On stage, while looking out to a sea of strange faces, I realized that not only had I dreamed of this exact moment as a little girl, but I had also all but forgotten about it, until now. Onstage, everything was aglow: the faces in the audience, Donna's pretty eyes, the familiar music vibrating through my chest. In that moment, there was no ill-fitting job, no depression, no dimmed hopes -- just disco, Donna, and surrender.
When the song ended, I was the last to leave the stage. Donna gave me a hug, and I squeezed her shoulders, whispering, "Donna, you have no idea!" I stayed so long, I'm sure she started thinking about calling out, "Security!"
I'd uncovered my most childlike self, and I did not plan on sitting through the rest of the concert trying to keep it under wraps. I took out my phone and started texting everyone I knew, sending multiple texts to my sister, my cousin and a friend who from my karaoke days just how deep this love ran. Every time I looked up, I could see Cameron grinning out of the corner of my eye.
After the concert was over, Cameron and I met up with Amy, Jen and some other friends outside. The first things I asked was, "So where were you?" No one missed my subtext, which was: Why hadn't I seen them cheering me on?
As luck would have it, there was a ticket mix-up. They ended up sitting in the seats we were meant to sit in, located in the very last row of the theater. When I heard that, I froze. I thought about all the hours Amy had spent working on this benefit, and here I was, accidentally taking her third row seats. "Oh, no. I'm so sorry," I said.
She laughed it off. Apparently, it had taken them a few moments to figure out I was on stage. Then, when they saw me get off the stage and hop into my third row seat, they all said, "Wait a second -- how did Suzie get way up there?"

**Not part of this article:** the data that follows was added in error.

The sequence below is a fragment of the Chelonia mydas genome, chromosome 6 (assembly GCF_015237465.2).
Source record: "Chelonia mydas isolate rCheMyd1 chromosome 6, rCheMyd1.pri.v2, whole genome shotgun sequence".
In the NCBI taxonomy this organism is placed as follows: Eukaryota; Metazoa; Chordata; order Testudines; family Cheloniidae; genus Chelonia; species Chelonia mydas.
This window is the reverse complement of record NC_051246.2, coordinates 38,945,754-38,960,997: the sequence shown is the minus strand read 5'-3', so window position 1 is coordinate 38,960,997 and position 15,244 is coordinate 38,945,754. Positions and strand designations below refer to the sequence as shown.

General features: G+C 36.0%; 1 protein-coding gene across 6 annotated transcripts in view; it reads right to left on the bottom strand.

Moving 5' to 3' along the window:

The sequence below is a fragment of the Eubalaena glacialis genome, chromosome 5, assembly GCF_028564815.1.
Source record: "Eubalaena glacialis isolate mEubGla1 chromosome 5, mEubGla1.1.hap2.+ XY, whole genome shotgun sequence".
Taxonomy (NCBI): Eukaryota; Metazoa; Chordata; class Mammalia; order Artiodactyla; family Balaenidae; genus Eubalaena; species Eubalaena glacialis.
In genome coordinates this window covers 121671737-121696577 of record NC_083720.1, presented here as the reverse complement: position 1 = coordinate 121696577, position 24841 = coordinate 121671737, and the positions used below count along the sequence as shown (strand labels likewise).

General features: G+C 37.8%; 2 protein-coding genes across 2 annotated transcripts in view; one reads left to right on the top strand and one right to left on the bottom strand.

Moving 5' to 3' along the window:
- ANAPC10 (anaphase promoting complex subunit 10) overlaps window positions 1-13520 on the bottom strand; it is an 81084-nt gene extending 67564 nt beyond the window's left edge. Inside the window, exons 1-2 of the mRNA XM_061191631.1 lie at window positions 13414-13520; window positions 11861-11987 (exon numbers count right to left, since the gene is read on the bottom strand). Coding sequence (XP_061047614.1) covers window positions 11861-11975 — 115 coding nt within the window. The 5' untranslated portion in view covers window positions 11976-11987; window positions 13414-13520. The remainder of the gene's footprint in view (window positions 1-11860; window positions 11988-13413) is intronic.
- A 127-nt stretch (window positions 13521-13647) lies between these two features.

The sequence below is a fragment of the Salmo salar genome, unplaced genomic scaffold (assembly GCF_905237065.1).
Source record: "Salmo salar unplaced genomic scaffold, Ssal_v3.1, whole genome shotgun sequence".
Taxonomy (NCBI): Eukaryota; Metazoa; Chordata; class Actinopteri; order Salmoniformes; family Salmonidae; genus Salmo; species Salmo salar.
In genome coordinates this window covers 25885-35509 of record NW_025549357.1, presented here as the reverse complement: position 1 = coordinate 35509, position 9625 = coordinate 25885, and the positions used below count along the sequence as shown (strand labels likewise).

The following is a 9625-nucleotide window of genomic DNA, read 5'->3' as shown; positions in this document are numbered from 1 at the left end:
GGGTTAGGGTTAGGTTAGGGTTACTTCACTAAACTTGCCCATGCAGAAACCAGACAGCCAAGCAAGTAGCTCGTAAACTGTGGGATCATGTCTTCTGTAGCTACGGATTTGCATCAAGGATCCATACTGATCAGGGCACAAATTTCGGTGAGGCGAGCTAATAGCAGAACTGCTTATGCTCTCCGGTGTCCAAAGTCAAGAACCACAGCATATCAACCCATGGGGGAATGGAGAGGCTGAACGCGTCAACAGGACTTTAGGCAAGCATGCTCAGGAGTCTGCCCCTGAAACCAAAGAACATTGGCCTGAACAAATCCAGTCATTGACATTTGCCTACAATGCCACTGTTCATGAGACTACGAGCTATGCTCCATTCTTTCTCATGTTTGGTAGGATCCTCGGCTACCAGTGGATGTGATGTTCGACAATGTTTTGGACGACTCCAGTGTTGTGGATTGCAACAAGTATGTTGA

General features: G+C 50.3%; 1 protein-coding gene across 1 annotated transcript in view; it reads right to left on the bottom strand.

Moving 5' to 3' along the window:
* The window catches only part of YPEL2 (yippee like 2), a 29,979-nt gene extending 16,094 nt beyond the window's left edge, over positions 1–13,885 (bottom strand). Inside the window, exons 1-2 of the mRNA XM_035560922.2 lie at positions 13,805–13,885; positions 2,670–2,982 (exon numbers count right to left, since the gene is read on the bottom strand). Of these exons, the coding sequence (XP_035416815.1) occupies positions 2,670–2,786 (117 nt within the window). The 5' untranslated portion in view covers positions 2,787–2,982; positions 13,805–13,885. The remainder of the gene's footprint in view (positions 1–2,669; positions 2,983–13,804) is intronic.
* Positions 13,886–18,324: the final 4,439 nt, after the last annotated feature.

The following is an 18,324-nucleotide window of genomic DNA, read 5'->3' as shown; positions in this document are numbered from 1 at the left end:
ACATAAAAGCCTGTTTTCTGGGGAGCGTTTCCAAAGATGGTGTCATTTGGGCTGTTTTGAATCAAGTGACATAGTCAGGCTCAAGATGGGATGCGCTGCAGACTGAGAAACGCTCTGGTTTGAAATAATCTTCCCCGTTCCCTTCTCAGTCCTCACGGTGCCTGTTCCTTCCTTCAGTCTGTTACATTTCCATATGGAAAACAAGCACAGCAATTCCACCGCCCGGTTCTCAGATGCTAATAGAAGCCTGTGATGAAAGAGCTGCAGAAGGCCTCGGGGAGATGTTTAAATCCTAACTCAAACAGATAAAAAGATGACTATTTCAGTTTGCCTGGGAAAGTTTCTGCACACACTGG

It's a good thing I accepted Donna's invitation. That was the only consolation my friend had. Later she said generously, "No one else I know would have gotten up there, so obviously it was meant to be."
The next morning, I quit smoking for good. I joked that I had to save my pipes, just in case Donna called me back. (I also started asking around, "So does anyone know anyone who knows Pat Benetar?") In reality, though, I quit smoking because the experience had taught me something valuable. If I could court that kind of vulnerability, even in unsteady bursts, I could kick this terrible habit. As far as cigarettes, I haven't looked back since.
I wish I could say that night cured my shyness. It didn't entirely. But it was a great moment of being vulnerable, not in the external act, but in what I allowed myself to feel. In the time since, I've attempted that kind of surrender, in other contexts, to varying degrees of success. As hard as it can sometimes be, I've never regretted the impulse, not once.
Today, when news of Donna's death broke, I received more than a few condolence calls. "I'm sorry," said my friend Wah-Ming, when she called to break the news. Hours later, after rushing through a busy day -- appointments, lunch with a friend -- I finally had a moment to digest this sad news on Crosby Street, one of the streets I walked down during that lonely time in 2006. I'd been humming "On the Radio" all day long, half-expecting others to join in. The late day sun filtered down onto the cobblestones, and I could feel tears, an unmistakable mix of joy and sadness, springing to my eyes.
Donna had given me the opportunity of a lifetime -- and I don't mean the part where I warbled onstage behind a mike. In that moment on stage, in the unexpected merging of childhood fantasy and present-day reality, I'd uncovered a long-forgotten dream, a development so unexpected that I could help but ask, And what else? What else is there to uncover?
All thanks to the power of Donna's warm, bold voice, six years later, it's a question I've never stopped asking.